2. ^ Wellington de Melo, Sebastian van Strien, "One-dimensional dynamics". Monograph, Springer Verlag (1991)
  3. ^ a b c Adrien Douady, John Hubbard, "Etude dynamique des polynômes complexes", prépublications mathématiques d'Orsay, 1982/1984
  4. ^ a b c Dierk Schleicher, "On Fibers and Local Connectivity of Mandelbrot and Multibrot Sets", in: M. Lapidus, M. van Frankenhuysen (eds): Fractal Geometry and Applications: A Jubilee of Benoît Mandelbrot. Proceedings of Symposia in Pure Mathematics 72, American Mathematical Society (2004), 477–507 or online paper from arXiv.org
  5. ^ Lei.pdf Tan Lei, "Similarity between the Mandelbrot set and Julia Sets", Communications in Mathematical Physics 134 (1990), pp. 587-617.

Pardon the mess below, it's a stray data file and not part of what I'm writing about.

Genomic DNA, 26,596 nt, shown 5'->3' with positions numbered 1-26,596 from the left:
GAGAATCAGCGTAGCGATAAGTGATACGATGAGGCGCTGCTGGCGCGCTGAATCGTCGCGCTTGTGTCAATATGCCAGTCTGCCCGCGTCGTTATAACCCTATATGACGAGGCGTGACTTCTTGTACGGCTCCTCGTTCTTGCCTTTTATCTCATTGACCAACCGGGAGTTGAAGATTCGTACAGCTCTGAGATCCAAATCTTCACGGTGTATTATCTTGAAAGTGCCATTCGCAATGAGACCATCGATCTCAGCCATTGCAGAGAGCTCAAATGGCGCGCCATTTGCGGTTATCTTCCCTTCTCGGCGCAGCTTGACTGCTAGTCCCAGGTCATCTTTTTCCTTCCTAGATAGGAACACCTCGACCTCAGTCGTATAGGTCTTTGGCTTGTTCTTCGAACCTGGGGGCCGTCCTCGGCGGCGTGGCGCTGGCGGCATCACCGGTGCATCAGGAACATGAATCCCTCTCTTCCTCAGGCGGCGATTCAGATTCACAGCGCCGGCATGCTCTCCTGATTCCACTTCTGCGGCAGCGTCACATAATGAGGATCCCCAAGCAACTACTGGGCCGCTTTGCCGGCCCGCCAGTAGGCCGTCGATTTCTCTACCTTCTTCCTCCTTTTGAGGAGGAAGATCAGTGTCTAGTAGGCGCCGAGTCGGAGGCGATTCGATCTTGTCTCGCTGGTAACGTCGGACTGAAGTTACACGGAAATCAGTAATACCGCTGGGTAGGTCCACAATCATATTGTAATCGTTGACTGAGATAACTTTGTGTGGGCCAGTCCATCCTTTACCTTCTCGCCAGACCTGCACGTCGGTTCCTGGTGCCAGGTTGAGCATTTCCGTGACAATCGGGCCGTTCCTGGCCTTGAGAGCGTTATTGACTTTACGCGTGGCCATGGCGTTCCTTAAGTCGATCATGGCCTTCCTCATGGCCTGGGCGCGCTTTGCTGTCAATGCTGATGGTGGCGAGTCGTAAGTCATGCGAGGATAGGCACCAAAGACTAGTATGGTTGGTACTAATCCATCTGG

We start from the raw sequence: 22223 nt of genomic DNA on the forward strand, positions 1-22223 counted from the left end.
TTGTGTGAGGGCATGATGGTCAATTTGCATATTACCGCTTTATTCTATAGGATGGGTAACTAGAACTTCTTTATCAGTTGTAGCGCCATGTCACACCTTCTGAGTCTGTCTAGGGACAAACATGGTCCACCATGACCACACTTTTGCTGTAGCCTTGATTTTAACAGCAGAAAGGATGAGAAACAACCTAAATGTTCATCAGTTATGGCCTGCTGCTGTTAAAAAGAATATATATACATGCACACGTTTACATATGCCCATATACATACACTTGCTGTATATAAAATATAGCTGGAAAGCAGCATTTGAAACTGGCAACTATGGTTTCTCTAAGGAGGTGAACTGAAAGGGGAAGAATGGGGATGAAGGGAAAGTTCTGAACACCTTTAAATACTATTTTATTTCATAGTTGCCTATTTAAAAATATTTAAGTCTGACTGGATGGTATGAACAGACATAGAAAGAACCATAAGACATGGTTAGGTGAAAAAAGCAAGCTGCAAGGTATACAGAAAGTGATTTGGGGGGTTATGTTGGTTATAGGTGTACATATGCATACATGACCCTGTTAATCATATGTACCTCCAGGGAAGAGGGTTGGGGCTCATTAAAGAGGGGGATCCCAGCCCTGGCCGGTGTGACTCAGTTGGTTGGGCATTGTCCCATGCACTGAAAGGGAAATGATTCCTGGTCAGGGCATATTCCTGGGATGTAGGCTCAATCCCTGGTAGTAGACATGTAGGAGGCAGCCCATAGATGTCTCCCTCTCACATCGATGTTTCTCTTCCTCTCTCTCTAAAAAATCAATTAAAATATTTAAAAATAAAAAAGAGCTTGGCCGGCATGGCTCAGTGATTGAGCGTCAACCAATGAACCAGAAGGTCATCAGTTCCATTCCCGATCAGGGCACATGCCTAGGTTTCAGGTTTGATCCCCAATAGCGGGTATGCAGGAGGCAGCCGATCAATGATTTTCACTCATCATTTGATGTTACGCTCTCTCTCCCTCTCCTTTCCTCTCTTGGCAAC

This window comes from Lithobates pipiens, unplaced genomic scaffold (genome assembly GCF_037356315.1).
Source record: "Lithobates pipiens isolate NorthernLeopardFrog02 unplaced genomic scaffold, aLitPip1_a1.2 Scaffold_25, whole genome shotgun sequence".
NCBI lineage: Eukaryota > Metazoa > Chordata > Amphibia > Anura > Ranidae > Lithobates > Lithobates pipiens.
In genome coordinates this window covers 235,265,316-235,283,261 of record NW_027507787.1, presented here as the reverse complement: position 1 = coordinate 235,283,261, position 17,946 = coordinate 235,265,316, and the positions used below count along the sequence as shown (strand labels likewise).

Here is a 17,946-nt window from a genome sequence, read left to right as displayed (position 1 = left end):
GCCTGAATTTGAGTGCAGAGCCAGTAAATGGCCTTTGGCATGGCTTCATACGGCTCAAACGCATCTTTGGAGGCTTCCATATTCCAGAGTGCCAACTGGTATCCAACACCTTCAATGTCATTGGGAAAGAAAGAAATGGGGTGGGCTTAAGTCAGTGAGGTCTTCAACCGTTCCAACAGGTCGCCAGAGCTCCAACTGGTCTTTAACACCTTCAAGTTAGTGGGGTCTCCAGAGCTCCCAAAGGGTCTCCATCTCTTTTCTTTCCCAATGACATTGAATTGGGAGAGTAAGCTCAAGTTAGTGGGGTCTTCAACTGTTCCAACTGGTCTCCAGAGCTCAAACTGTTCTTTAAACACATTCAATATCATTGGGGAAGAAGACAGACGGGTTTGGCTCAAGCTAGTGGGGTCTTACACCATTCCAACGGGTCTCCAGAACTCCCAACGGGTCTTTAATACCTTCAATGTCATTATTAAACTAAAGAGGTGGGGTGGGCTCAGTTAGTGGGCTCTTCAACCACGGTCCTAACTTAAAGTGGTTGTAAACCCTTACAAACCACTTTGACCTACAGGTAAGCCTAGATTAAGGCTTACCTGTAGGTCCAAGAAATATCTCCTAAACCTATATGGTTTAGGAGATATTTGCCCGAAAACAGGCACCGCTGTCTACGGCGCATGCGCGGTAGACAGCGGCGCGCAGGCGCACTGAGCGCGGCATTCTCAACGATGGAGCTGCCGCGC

6. ^ The boundary of the Mandelbrot set by Michael Frame, Benoit Mandelbrot, and Nial Neger
  8. ^ Tip of the filaments by Robert P. Munafo
  9. ^ a b Preperiodic (Misiurewicz) points in the Mandelbrot se by Evgeny Demidov
  10. ^ tip of main antennae by Robert P. Munafo

External links[edit]